Several years ago I was driving down I-16. For anyone whose ever driven that stretch from Macon to Savannah you know it can be a trial just staying awake. It is some of the blandest highway driving in the south.
Well, on this day, like so many others driving from location to location, I looked up and saw a dark shadow coasting above. First thought-- a vulture. Maybe a turkey vulture but probably a black vulture. But as I studied the silhouette I noticed the deeply forked tail that gives no doubt to its identification-- a swallow-tailed kite! What a joy to see!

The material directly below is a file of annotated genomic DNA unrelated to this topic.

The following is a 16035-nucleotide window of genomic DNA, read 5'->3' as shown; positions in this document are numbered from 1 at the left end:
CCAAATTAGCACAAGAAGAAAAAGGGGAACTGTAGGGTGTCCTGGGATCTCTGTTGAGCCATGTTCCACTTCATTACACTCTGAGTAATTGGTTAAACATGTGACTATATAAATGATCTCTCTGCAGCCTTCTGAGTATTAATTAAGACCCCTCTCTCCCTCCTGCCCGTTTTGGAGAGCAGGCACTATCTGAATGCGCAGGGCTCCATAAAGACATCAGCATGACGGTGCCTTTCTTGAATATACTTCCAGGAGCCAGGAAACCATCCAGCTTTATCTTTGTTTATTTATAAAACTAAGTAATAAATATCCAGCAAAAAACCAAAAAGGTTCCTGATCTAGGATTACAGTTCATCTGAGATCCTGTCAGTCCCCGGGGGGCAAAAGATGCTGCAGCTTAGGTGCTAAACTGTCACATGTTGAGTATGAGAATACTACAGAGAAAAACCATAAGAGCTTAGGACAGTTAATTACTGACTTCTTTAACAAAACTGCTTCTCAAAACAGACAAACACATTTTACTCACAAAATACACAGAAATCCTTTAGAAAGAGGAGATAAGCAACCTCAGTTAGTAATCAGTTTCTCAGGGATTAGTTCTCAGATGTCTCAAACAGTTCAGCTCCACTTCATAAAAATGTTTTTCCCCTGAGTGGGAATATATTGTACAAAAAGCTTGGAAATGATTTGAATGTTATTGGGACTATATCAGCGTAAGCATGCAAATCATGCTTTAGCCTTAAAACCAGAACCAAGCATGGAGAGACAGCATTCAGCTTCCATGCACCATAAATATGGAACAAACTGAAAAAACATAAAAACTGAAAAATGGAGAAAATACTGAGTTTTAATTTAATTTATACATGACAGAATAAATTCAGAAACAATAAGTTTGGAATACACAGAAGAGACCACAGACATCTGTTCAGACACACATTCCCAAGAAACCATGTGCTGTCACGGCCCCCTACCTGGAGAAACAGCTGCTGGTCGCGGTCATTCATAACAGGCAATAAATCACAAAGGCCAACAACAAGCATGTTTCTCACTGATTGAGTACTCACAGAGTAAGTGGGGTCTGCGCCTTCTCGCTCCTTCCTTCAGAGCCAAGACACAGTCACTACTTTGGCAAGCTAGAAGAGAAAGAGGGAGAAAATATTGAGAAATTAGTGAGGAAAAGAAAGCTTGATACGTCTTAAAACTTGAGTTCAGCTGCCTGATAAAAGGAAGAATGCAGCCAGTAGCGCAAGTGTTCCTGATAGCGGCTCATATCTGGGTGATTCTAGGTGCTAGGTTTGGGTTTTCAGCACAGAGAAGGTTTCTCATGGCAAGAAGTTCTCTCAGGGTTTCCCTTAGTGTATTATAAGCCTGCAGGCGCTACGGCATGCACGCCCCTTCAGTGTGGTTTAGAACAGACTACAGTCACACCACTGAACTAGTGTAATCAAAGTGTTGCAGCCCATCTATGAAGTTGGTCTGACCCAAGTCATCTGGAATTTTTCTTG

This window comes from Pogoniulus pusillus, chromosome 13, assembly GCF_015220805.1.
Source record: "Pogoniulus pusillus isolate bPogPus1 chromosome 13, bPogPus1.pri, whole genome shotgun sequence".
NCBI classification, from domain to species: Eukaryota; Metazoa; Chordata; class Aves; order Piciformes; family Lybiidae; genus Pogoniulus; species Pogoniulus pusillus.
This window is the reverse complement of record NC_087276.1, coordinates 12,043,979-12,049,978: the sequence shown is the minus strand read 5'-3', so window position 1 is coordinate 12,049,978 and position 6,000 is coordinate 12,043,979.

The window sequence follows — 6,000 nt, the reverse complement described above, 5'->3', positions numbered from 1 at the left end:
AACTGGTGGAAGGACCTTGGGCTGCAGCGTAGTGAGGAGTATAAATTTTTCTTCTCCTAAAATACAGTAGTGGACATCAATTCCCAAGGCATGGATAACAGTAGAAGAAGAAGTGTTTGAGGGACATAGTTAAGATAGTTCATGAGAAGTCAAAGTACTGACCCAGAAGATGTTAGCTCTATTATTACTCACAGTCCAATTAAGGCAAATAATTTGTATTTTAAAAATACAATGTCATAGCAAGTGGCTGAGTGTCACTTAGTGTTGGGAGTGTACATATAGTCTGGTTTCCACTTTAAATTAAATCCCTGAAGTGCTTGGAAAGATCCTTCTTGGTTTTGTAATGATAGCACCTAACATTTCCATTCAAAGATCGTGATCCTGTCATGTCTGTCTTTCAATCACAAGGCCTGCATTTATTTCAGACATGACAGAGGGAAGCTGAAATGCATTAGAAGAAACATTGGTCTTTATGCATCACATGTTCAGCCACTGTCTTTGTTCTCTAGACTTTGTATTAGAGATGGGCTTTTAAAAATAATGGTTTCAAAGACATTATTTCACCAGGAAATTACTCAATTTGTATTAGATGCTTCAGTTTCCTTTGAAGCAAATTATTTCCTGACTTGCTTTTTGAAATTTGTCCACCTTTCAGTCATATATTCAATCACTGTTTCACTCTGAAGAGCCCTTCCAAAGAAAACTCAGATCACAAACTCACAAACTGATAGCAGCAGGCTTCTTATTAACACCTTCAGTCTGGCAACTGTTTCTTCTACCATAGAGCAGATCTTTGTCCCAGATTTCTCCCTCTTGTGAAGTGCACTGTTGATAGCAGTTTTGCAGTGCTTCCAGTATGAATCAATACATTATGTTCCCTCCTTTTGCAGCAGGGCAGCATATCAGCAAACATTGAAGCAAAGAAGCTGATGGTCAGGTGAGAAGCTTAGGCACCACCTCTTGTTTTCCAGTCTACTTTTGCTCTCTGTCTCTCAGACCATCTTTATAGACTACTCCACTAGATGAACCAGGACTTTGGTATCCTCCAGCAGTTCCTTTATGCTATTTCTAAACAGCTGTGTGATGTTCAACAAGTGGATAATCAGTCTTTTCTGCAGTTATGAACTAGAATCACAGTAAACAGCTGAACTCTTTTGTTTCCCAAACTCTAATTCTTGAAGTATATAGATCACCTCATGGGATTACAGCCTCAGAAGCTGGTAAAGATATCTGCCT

Swallow-tailed Kites are listed as rare in Georgia and so I noted the exit # and added the bird to my mental life list. The Georgia Department of Natural Resources has an ongoing survey about swallow-tailed kites and this information is used to study activity range size and migration routes among other things. So, I did my citizen scientist duty for the day and it felt good.
You can do your part too. There are many ways that your observations in the outdoors can be put to use by wildlife biologists. Check out Georgia Outdoors: Citizen Scientist for more ideas and links.